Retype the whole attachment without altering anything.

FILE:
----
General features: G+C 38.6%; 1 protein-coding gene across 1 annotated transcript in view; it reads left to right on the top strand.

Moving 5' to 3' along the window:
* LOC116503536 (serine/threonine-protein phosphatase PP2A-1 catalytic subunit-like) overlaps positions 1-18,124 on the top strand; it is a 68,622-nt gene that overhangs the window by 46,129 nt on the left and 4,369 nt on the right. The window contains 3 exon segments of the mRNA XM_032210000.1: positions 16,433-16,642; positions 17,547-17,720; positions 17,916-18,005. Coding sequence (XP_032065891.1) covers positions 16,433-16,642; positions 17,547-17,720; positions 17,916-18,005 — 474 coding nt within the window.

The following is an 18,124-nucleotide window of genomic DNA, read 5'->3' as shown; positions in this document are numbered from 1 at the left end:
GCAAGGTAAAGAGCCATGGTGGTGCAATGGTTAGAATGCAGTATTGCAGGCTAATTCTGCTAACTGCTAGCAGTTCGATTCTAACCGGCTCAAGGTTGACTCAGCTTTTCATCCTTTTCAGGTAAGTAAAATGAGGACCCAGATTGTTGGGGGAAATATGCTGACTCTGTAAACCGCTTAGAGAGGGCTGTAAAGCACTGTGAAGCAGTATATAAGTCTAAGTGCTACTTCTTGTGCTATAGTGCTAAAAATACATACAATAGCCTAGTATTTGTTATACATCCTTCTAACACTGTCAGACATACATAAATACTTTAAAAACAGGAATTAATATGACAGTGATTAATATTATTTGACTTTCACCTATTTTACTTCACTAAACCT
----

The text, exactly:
General features: G+C 38.6%; 1 protein-coding gene across 1 annotated transcript in view; it reads left to right on the top strand.

Moving 5' to 3' along the window:
* LOC116503536 (serine/threonine-protein phosphatase PP2A-1 catalytic subunit-like) overlaps positions 1-18,124 on the top strand; it is a 68,622-nt gene that overhangs the window by 46,129 nt on the left and 4,369 nt on the right. The window contains 3 exon segments of the mRNA XM_032210000.1: positions 16,433-16,642; positions 17,547-17,720; positions 17,916-18,005. Coding sequence (XP_032065891.1) covers positions 16,433-16,642; positions 17,547-17,720; positions 17,916-18,005 — 474 coding nt within the window.

The following is an 18,124-nucleotide window of genomic DNA, read 5'->3' as shown; positions in this document are numbered from 1 at the left end:
GCAAGGTAAAGAGCCATGGTGGTGCAATGGTTAGAATGCAGTATTGCAGGCTAATTCTGCTAACTGCTAGCAGTTCGATTCTAACCGGCTCAAGGTTGACTCAGCTTTTCATCCTTTTCAGGTAAGTAAAATGAGGACCCAGATTGTTGGGGGAAATATGCTGACTCTGTAAACCGCTTAGAGAGGGCTGTAAAGCACTGTGAAGCAGTATATAAGTCTAAGTGCTACTTCTTGTGCTATAGTGCTAAAAATACATACAATAGCCTAGTATTTGTTATACATCCTTCTAACACTGTCAGACATACATAAATACTTTAAAAACAGGAATTAATATGACAGTGATTAATATTATTTGACTTTCACCTATTTTACTTCACTAAACCT